The vast majority of theses in this collection are open access and freely available. There are a small number of theses that have access restricted to the WWU campus. For off-campus access to a thesis labeled "Campus Only Access," please log in here with your WWU universal ID, or talk to your librarian about requesting the restricted thesis through interlibrary loan.
Date Permissions Signed
Date of Award
Master of Science (MS)
Bussell, Mark E.
Gilbertson, John D.
Berger, Robert F.
The need for improved hydrodesulfurization (HDS) and hydrodenitrogenation (HDN) catalysts is being driven by increasingly demanding requirements for ultralow sulfur fuels and by the fact that sulfur levels in crude oil have been trending upward over recent decades. Current industrial catalysts are based on molybdenum sulfide (MoS2) and its highly anisotropic structure severely limits the number of exposed active sites. Transition metal phosphides (e.g. Ni2P/SiO2) are a new class of materials with promise to have improved properties relative to sulfided Ni-Mo/Al2O3 catalysts. The addition of a second metal can have large effects on the electronic and surface properties of a catalyst, which in turn can heavily influence its catalytic properties. Nickel-cobalt and nickel-iron phosphide catalysts (Ni2-xMxP, 0 ≤ x ≤ 2) are being investigated to determine the effect of cobalt and iron on the HDS properties of bimetallic phosphides of nickel. Catalysts prepared via conventional preparation methods using metal phosphate precursors supported on silica, and reduced by temperature programed reduction (TPR) are compared with solution-prepared metal phosphide nanoparticles that were subsequently encapsulated in a mesoporous silica shell to form core@shell nanostructures. Infrared spectra of adsorbed CO on the Ni2-xMxP catalyst surfaces show two significant peaks, one is attributed to CO bound to surface nickel atoms, while the second, smaller peak is attributed to CO bound to surface phosphorous atoms. As the second metal is added into the crystal lattice there is a shift to lower wavenumbers of the absorbance due to CO bonded to surface nickel atoms. This may indicate electron donation from cobalt to nickel, making for more electron-rich binding sites. The catalysts were tested for HDS activity and selectivity using dibenzothiophene and 4,6-dimethyldibenzothiophene. The trends in catalyst activities and turnover frequencies with Co and Fe content will be described and discussed in the context of the characterization results.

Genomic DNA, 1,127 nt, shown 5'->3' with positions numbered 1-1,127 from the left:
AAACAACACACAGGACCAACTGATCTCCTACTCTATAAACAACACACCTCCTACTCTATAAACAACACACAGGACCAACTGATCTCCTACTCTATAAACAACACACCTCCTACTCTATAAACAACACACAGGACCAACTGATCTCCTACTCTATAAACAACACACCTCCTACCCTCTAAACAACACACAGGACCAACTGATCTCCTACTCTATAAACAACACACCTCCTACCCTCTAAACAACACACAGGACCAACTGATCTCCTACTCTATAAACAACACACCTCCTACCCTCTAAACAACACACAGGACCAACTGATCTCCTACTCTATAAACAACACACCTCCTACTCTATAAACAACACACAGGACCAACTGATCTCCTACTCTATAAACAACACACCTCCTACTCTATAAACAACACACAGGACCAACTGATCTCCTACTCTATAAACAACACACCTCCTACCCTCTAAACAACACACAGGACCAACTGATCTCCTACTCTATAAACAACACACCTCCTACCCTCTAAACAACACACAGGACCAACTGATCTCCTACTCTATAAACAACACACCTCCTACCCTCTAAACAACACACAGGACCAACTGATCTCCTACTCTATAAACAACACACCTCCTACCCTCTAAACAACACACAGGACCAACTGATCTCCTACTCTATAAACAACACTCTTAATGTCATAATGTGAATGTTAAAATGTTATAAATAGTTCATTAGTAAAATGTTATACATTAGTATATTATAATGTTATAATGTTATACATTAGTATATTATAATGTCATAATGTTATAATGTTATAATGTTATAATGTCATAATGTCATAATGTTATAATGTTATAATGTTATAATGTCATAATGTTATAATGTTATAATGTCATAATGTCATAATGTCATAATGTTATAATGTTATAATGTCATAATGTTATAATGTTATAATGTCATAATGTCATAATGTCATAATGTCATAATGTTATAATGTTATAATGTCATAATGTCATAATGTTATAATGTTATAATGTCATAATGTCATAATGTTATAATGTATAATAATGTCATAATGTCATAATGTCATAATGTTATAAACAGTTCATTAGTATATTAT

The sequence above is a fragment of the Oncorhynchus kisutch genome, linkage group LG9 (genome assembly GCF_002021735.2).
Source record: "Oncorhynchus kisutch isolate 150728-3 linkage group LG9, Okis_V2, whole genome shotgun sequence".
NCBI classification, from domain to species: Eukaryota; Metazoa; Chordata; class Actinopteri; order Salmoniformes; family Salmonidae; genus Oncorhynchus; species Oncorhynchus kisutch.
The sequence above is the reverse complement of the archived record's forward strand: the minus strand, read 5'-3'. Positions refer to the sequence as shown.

Western Washington University
Subject – LCSH
Petroleum--Refining--Desulfurization; Nickel catalysts; Cobalt catalysts; Phosphides; Nanoparticles; Hydrotreating catalysts
Copying of this document in whole or in part is allowable only for scholarly purposes. It is understood, however, that any copying or publication of this thesis for commercial purposes, or for financial gain, shall not be allowed without the author's written permission.
Danforth, Samuel J., "Probing the Hydrodesulfurization Properties of Nickel-Rich Bimetallic Phosphides: Supported Catalysts and Encapsulated Nanoparticles" (2015). WWU Graduate School Collection. 435.